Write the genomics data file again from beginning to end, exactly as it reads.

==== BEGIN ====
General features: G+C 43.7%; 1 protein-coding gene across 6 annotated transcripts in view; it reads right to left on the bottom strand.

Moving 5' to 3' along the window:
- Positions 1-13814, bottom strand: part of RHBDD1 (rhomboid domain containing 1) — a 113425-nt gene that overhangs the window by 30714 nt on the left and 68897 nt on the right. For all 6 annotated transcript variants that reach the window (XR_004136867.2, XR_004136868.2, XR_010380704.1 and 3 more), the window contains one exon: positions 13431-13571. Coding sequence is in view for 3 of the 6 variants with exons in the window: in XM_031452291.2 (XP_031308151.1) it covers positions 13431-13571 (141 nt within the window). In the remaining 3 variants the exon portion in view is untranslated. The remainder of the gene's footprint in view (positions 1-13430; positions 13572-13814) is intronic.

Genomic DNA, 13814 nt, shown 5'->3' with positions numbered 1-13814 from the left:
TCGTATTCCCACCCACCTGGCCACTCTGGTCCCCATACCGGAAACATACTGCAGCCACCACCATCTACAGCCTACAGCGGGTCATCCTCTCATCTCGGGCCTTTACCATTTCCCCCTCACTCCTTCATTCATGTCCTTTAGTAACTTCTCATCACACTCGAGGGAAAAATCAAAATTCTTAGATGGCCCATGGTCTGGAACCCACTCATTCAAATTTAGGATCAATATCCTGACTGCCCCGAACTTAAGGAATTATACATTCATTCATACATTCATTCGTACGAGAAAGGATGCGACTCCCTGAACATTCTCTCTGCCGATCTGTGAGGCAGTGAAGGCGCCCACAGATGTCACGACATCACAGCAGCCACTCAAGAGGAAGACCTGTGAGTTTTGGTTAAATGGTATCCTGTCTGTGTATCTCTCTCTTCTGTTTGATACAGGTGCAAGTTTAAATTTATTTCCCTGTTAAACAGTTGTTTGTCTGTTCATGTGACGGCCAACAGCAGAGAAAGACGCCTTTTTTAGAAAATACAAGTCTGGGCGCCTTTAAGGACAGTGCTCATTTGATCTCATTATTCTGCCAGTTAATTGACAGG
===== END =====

General features: G+C 43.7%; 1 protein-coding gene across 6 annotated transcripts in view; it reads right to left on the bottom strand.

Moving 5' to 3' along the window:
- Positions 1-13814, bottom strand: part of RHBDD1 (rhomboid domain containing 1) — a 113425-nt gene that overhangs the window by 30714 nt on the left and 68897 nt on the right. For all 6 annotated transcript variants that reach the window (XR_004136867.2, XR_004136868.2, XR_010380704.1 and 3 more), the window contains one exon: positions 13431-13571. Coding sequence is in view for 3 of the 6 variants with exons in the window: in XM_031452291.2 (XP_031308151.1) it covers positions 13431-13571 (141 nt within the window). In the remaining 3 variants the exon portion in view is untranslated. The remainder of the gene's footprint in view (positions 1-13430; positions 13572-13814) is intronic.

Genomic DNA, 13814 nt, shown 5'->3' with positions numbered 1-13814 from the left:
TCGTATTCCCACCCACCTGGCCACTCTGGTCCCCATACCGGAAACATACTGCAGCCACCACCATCTACAGCCTACAGCGGGTCATCCTCTCATCTCGGGCCTTTACCATTTCCCCCTCACTCCTTCATTCATGTCCTTTAGTAACTTCTCATCACACTCGAGGGAAAAATCAAAATTCTTAGATGGCCCATGGTCTGGAACCCACTCATTCAAATTTAGGATCAATATCCTGACTGCCCCGAACTTAAGGAATTATACATTCATTCATACATTCATTCGTACGAGAAAGGATGCGACTCCCTGAACATTCTCTCTGCCGATCTGTGAGGCAGTGAAGGCGCCCACAGATGTCACGACATCACAGCAGCCACTCAAGAGGAAGACCTGTGAGTTTTGGTTAAATGGTATCCTGTCTGTGTATCTCTCTCTTCTGTTTGATACAGGTGCAAGTTTAAATTTATTTCCCTGTTAAACAGTTGTTTGTCTGTTCATGTGACGGCCAACAGCAGAGAAAGACGCCTTTTTTAGAAAATACAAGTCTGGGCGCCTTTAAGGACAGTGCTCATTTGATCTCATTATTCTGCCAGTTAATTGACAGG